Choosing Hand-Sewing Needles

So here I am, starting a blog.  I'll be the first to admit that my techie skills on website building are lacking.  What I'm good at though is sewing and quilting!  I've been sewing for almost sixty-one years.  It's hard for me to believe, but yes, this is how long I've been playing with needles and threads.  This blog will try to remove the mystery of how to get yourself started in sewing.  Hopefully, I'll try to answer those nagging questions that routinely pop-up when people are learning a new skill.

So, to get started, lets talk about basic hand needles.

Using needles is an old activity.  Our ancient grandmothers used sharpened bones, wood or thorns. During Medieval times, steel needles started being used.  So valuable was this invention, women protected and kept them in a vessel called chatelaines.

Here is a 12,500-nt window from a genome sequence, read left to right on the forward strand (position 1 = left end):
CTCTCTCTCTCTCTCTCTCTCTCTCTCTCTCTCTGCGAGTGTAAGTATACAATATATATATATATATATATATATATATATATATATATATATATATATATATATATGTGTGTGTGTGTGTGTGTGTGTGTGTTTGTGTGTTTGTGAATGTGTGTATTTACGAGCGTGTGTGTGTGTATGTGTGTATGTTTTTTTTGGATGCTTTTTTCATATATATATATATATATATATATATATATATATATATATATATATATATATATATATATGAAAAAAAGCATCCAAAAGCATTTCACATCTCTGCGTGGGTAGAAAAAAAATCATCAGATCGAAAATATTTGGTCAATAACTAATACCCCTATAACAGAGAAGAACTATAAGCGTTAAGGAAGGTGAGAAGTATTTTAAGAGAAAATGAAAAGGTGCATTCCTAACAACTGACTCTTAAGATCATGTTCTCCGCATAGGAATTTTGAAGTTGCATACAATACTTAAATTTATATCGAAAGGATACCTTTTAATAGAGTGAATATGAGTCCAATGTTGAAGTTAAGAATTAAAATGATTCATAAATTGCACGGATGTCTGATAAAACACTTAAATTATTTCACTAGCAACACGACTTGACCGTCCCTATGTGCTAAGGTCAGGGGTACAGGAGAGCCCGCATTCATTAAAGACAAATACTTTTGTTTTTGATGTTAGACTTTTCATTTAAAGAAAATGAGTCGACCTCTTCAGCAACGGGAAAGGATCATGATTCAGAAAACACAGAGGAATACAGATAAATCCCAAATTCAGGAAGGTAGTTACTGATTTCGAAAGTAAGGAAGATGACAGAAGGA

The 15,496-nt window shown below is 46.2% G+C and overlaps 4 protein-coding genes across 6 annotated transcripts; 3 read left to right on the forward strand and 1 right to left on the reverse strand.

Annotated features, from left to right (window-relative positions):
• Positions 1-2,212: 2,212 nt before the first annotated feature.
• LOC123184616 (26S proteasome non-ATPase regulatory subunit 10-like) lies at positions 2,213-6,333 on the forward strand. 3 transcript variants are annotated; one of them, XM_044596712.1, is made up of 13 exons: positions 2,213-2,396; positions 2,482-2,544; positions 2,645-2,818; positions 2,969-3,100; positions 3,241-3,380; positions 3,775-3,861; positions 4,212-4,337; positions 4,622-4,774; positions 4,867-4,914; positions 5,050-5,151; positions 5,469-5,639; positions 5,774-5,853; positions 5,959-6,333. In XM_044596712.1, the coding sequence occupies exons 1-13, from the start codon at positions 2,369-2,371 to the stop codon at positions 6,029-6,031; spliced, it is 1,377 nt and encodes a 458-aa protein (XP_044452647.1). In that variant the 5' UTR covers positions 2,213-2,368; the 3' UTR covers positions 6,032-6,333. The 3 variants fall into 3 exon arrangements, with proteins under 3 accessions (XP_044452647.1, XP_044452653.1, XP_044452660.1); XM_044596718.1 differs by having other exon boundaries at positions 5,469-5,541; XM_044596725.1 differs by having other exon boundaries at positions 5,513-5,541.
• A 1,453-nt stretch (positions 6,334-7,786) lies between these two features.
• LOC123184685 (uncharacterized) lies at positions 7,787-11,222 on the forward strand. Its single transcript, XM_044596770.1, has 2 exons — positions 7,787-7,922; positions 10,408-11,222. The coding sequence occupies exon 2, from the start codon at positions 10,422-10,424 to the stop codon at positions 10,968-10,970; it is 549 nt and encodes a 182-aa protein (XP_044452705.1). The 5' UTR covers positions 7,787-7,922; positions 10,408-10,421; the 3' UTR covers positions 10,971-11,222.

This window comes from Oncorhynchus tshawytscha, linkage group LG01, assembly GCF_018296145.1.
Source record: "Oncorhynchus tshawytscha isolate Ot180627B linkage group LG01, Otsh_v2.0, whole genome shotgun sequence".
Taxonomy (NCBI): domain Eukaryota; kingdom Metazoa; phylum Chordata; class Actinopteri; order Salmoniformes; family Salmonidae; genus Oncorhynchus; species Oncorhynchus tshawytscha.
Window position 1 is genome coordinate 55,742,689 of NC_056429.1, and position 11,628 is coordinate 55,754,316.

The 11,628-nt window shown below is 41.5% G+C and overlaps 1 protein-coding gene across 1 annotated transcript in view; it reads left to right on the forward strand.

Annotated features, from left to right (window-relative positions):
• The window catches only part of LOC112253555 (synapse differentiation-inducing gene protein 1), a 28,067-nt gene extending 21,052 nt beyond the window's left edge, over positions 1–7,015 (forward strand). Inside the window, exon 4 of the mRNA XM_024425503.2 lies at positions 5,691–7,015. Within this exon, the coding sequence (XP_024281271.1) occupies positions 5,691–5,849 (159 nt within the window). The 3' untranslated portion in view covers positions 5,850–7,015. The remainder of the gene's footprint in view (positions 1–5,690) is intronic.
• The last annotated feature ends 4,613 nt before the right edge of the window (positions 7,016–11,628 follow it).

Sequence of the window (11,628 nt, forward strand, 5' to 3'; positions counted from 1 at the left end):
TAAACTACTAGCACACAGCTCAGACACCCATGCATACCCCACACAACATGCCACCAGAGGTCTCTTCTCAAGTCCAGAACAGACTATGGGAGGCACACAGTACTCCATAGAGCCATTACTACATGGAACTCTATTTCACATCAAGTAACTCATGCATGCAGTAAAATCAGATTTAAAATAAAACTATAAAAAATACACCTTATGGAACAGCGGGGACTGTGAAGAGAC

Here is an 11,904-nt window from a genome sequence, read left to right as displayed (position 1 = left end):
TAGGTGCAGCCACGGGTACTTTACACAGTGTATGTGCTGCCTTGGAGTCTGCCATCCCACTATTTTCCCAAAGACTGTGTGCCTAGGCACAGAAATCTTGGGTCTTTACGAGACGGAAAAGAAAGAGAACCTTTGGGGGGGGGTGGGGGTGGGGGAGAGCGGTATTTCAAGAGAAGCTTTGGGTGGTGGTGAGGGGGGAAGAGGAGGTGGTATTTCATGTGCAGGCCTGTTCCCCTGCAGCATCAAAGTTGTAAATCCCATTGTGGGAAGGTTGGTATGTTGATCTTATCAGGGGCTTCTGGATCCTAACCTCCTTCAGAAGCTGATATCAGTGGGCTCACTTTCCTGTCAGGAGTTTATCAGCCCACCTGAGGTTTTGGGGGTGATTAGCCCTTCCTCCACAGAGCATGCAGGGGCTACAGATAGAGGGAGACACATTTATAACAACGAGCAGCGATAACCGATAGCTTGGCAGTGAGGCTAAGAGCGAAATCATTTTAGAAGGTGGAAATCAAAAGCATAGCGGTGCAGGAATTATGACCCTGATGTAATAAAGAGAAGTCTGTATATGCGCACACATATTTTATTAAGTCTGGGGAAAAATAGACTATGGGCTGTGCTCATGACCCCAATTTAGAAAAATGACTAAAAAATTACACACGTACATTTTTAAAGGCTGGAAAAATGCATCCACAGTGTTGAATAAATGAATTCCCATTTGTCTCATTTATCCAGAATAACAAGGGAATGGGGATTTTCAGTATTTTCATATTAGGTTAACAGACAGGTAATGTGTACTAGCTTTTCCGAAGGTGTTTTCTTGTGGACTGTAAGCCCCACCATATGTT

When selecting a needle use the Hippocratic Oath: "Do No Harm."

For hand-sewing select "sharps."  For embroidery use "embroidery" needles because their wide eye accommodates several strands of thread.

The smaller the number on the needle, the larger the eye.  Now this is where people tend to make a mistake.  Always try to select a size that will penetrate the fabric without leaving a gaping hole.  For most beginners, number 7 needle size seems to accommodate these needs.  The number 7 in both the sharp and embroidery needles will have a large enough eye to ease thread through, and the hole it leaves isn't very big.

When threading your needle, whether it be a sharp or embroidery needle, please thread and knot your needle so it looks like this:

 Threaded needle with knot at the end